English
 
User Manual Privacy Policy Disclaimer Contact us
  Advanced SearchBrowse

Item

ITEM ACTIONSEXPORT

Released

Journal Article

Conjugation of peptides to the passivation shell of gold nanoparticles for targeting of cell-surface receptors

MPS-Authors
/persons/resource/persons75837

Maus,  Lisa
Cellular Biophysics, Max Planck Institute for Medical Research, Max Planck Society;

/persons/resource/persons76135

Spatz,  Joachim P.
Cellular Biophysics, Max Planck Institute for Medical Research, Max Planck Society;
Biophysical Chemistry, Institute of Physical Chemistry, University of Heidelberg, 69120 Heidelberg, Germany;

/persons/resource/persons75460

Fiammengo,  Roberto
Cellular Biophysics, Max Planck Institute for Medical Research, Max Planck Society;

Fulltext (public)
There are no public fulltexts stored in PuRe
Supplementary Material (public)
There is no public supplementary material available
Citation

Maus, L., Dick, O., Bading, H., Spatz, J. P., & Fiammengo, R. (2010). Conjugation of peptides to the passivation shell of gold nanoparticles for targeting of cell-surface receptors. ACS Nano, 4(11), 6617-6628. doi:10.1021/nn101867w.


Cite as: http://hdl.handle.net/11858/00-001M-0000-0010-3C41-0
Abstract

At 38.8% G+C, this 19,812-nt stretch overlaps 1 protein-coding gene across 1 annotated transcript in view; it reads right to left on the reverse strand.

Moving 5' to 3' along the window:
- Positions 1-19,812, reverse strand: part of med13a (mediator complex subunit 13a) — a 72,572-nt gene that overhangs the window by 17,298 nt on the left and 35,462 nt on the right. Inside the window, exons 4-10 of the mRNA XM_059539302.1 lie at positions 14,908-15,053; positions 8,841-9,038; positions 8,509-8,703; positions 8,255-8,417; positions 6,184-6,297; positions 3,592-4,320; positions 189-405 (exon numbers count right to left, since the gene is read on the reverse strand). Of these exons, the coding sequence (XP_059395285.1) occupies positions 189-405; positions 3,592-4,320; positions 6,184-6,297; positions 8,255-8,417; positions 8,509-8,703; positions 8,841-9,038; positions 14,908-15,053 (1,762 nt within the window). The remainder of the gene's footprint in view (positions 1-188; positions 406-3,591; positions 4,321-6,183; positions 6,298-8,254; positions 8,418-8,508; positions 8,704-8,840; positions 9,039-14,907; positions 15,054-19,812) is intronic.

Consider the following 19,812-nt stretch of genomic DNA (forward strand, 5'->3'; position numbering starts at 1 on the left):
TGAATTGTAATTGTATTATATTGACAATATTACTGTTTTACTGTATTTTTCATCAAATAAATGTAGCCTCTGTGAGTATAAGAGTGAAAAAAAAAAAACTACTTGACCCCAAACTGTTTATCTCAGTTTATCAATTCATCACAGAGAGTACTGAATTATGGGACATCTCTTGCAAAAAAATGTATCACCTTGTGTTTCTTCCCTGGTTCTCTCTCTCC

We report the preparation of gold nanoparticles (AuNPs) functionalized with the peptide-toxin conantokin-G and their selective binding to N-methyl-d-aspartate (NMDA) receptors recombinantly expressed by transfected HEK 293 cells. The AuNPs are passivated with a mixed self-assembled monolayer of ω-carboxy- and ω-amino-polyethylene glycol (PEG) thiols. We compare two different passivation systems: the alkyl-PEG600 system is characterized by a C(11)-alkyl chain between the thiol group and the PEG segment, whereas the PEG3000 system lacks this alkyl-chain. We show that only the alkyl-PEG600 passivation system allows selective conjugation of cysteine-terminated peptides to the periphery of the passivation layer via a heterobifunctional linker strategy. In contrast, using the PEG3000 passivation system, peptides are immobilized both on the passivation layer and directly on the gold surface via concurrent place-exchange reaction. We therefore recommend the use of the alkyl-PEG600 system to precisely control the number of immobilized peptides on AuNPs. In fact, we show that the number of conjugated peptides per particle can be varied with good control simply by varying the composition of the self-assembled monolayer. Finally, we demonstrate that conjugation of the conantokin-G peptide to the solvent-exposed interface of the passivation layer results in maximal binding interaction between the peptide-functionalized AuNPs and the targeted NMDA receptors on the cell surface. Conantokin G-coupled AuNP may be used to spatially restrict NMDA-receptor-blockade on neuronal surfaces.